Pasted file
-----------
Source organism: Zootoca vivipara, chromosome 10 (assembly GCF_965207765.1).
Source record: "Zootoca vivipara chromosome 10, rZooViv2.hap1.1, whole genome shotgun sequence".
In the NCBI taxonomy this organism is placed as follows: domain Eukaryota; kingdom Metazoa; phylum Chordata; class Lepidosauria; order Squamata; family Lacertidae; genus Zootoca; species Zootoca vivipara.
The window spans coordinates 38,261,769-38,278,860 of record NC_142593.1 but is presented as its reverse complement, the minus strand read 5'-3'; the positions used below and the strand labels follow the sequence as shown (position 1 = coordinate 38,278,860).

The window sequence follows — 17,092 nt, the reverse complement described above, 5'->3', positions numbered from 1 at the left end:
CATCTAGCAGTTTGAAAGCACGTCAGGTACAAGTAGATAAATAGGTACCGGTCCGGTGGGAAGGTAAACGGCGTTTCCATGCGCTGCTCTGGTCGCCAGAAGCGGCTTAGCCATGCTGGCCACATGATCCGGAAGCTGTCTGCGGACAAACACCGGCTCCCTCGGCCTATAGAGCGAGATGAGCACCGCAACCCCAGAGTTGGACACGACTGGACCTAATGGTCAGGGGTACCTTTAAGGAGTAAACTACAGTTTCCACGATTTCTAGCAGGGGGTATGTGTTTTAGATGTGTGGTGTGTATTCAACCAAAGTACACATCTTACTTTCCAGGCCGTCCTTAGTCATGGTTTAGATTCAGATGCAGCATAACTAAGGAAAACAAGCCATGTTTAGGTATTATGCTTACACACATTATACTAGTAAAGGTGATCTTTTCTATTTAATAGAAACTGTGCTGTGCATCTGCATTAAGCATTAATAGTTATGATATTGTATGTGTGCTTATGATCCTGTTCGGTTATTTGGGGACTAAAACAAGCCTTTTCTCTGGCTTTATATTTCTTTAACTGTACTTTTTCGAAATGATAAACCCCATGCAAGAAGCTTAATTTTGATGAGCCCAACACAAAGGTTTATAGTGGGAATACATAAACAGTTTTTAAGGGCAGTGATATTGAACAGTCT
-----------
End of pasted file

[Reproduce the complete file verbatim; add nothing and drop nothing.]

Source organism: Zootoca vivipara, chromosome 10 (assembly GCF_965207765.1).
Source record: "Zootoca vivipara chromosome 10, rZooViv2.hap1.1, whole genome shotgun sequence".
In the NCBI taxonomy this organism is placed as follows: domain Eukaryota; kingdom Metazoa; phylum Chordata; class Lepidosauria; order Squamata; family Lacertidae; genus Zootoca; species Zootoca vivipara.
The window spans coordinates 38,261,769-38,278,860 of record NC_142593.1 but is presented as its reverse complement, the minus strand read 5'-3'; the positions used below and the strand labels follow the sequence as shown (position 1 = coordinate 38,278,860).

The window sequence follows — 17,092 nt, the reverse complement described above, 5'->3', positions numbered from 1 at the left end:
CATCTAGCAGTTTGAAAGCACGTCAGGTACAAGTAGATAAATAGGTACCGGTCCGGTGGGAAGGTAAACGGCGTTTCCATGCGCTGCTCTGGTCGCCAGAAGCGGCTTAGCCATGCTGGCCACATGATCCGGAAGCTGTCTGCGGACAAACACCGGCTCCCTCGGCCTATAGAGCGAGATGAGCACCGCAACCCCAGAGTTGGACACGACTGGACCTAATGGTCAGGGGTACCTTTAAGGAGTAAACTACAGTTTCCACGATTTCTAGCAGGGGGTATGTGTTTTAGATGTGTGGTGTGTATTCAACCAAAGTACACATCTTACTTTCCAGGCCGTCCTTAGTCATGGTTTAGATTCAGATGCAGCATAACTAAGGAAAACAAGCCATGTTTAGGTATTATGCTTACACACATTATACTAGTAAAGGTGATCTTTTCTATTTAATAGAAACTGTGCTGTGCATCTGCATTAAGCATTAATAGTTATGATATTGTATGTGTGCTTATGATCCTGTTCGGTTATTTGGGGACTAAAACAAGCCTTTTCTCTGGCTTTATATTTCTTTAACTGTACTTTTTCGAAATGATAAACCCCATGCAAGAAGCTTAATTTTGATGAGCCCAACACAAAGGTTTATAGTGGGAATACATAAACAGTTTTTAAGGGCAGTGATATTGAACAGTCT